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Conventional distributors use centrifugal weights and springs to affect the engine timing. Essentially the faster the distributor spins, the more the weights move away from the center of the distributor, and that alters the engine timing in turn.
Although that design worked well enough for decades of automotive applications, it’s not exactly cutting edge tech by today’s standards, and it isn’t particularly user-friendly when it comes to tuning. “Back in the day, if you wanted to change the advance curve, you had to put in different weights and different springs to change the advance curve,” explains Doug Flynn of Holley Performance.
“So you’re fiddling around with it a lot, and most people don’t really know what they’re doing with this stuff. You really need a distributor machine if you’re going to do it right, and you also have to know how to use it. Most of the time you’re basically stuck with the combination of springs and weights that you have.”
In a standard distributor, like the MSD 8352 Ready-To-Run (right), you have wear items that will have to be addressed down the road, like the cap, rotor, and vacuum pot. A Dual Sync distributor (left) eliminates these problems.
And that means that you’re also stuck with a pretty linear timing curve, whether or not that’s ideal for the engine in question.
“The other thing that conventional distributors add on is a vacuum advance canister,” he says. “So you have an additional mechanical device on the distributor which can add more timing with higher manifold vacuum – that’s typically what you want to do with a timing curve. It’s supplemental to the springs and weights so that, when you go to wide open throttle and you have no vacuum, it doesn’t add any timing. But when you’re at idle and cruising speeds, it allows you to feed more timing in that the engine can’t use at wide open throttle because of potential detonation.”
The upshot here is that, with a conventional distributor, you have several mechanical systems that are trying to establish an ideal timing value at any point in the engine’s operation. And that’s far from precise by modern standards.
“On a V8 engine, you need eight crank pulses for every two engine revolutions. And with a cam signal, you need one pulse for every two engine revolutions,” says Flynn. That’s what a dual sync distributor provides.”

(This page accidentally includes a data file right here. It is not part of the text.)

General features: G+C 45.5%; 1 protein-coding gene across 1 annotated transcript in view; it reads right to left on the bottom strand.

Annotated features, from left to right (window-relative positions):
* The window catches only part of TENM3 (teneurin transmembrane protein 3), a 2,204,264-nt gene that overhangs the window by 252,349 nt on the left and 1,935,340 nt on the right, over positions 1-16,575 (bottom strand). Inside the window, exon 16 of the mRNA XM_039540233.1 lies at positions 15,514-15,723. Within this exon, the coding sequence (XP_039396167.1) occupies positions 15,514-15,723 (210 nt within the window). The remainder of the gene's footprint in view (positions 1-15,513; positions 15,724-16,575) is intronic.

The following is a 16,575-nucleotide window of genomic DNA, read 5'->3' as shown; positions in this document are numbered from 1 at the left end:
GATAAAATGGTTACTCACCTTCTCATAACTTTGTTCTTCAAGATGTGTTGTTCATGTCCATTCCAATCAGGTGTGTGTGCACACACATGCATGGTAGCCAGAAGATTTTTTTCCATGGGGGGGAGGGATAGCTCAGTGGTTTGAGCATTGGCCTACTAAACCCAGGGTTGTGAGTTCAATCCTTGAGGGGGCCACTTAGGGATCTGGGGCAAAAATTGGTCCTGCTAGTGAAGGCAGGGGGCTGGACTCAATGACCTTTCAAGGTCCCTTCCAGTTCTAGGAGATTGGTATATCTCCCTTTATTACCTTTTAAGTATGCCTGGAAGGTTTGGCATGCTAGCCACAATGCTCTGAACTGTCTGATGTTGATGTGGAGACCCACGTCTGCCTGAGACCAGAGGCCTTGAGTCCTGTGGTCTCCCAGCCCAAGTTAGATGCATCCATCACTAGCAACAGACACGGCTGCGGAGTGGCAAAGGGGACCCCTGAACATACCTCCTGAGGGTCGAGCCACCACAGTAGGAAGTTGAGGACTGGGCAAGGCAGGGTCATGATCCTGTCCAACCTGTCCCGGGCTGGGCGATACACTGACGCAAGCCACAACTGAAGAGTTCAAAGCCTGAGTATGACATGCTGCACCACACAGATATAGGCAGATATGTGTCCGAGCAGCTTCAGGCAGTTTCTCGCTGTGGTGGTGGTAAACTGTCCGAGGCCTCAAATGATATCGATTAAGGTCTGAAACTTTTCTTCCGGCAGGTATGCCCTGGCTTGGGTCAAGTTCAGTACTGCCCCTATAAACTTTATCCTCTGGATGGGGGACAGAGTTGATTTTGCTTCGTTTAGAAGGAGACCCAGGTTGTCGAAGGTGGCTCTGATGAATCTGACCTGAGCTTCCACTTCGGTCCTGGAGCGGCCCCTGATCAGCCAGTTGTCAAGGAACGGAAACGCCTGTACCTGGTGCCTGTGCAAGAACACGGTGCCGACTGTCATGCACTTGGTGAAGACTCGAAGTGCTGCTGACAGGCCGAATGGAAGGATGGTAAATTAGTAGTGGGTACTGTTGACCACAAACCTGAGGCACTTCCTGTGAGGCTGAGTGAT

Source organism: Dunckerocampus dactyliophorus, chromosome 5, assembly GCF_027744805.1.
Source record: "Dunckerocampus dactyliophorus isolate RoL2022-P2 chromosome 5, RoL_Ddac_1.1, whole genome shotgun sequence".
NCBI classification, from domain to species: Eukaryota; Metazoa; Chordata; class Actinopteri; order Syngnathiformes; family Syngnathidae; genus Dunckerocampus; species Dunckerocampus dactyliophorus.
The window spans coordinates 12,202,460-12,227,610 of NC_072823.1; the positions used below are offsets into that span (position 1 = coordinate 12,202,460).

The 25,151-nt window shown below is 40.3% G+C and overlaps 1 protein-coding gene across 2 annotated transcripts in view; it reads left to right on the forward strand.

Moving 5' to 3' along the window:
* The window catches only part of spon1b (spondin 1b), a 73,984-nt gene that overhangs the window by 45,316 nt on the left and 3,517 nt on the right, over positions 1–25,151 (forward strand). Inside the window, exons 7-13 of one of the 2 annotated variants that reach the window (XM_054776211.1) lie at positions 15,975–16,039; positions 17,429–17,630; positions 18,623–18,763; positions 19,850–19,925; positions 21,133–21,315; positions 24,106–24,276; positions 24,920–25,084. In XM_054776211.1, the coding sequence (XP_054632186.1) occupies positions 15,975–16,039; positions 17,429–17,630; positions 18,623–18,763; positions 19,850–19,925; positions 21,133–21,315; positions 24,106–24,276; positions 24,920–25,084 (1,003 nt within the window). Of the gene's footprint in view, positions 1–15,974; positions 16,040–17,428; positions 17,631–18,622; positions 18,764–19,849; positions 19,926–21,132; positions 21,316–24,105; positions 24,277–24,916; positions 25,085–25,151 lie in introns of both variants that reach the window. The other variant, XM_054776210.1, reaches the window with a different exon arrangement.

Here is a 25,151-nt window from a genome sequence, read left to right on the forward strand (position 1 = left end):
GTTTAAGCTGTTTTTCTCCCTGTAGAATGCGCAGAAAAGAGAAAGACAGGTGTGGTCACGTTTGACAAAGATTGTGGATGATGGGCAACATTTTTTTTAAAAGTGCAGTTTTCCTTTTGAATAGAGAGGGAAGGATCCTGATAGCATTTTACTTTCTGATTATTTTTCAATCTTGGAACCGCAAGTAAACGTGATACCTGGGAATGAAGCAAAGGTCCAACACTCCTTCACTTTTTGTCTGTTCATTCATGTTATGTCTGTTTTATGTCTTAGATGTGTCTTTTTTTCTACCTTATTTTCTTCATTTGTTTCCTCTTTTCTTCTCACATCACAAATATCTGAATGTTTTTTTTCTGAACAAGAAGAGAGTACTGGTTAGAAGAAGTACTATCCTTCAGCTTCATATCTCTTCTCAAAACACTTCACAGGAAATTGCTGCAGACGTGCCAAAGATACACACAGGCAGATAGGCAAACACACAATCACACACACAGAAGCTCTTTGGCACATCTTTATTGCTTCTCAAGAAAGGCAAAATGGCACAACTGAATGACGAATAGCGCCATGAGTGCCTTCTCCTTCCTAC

Here, the timing tables in the ECU essentially replace the archaic springs, weights, and vacuum canister used in a conventional distributor to establish the curve. And because of that, you aren’t limited to the linear and imprecise timing curves provided by a mechanical system. “You can really make whatever base timing curve you want based on engine RPM and load,” he says. “That can look however you want it to, and you just can’t do that with a mechanical design.”
Software-generated tables provide a level of precision and control over engine timing that’s simply not achievable with a conventional distributor.
Although you could, in theory, block off the mechanical elements on a conventional distributor to make it work with an EFI system, it still wouldn’t function the way a dual sync distributor does. “There’s two output signals in a dual sync distributor,” Flynn notes. “It has a crankshaft position signal, and it has a camshaft position signal.”
That cam signal is what makes it a dual sync design, and it provides several functions. “First, it’s used to give you timed sequential operation in a multi-port application. You can run a mutli-port injection EFI system without dual sync, but you don’t know where the engine rotation is, so you’re just kind of firing the port injectors randomly, and there are gains to be found by timing the fuel injector to fire in relation to the intake and exhaust valves opening. Without the cam signal, the ECU can’t know where the valves are, so it’s just going to spray the fuel somewhat arbitrarily.”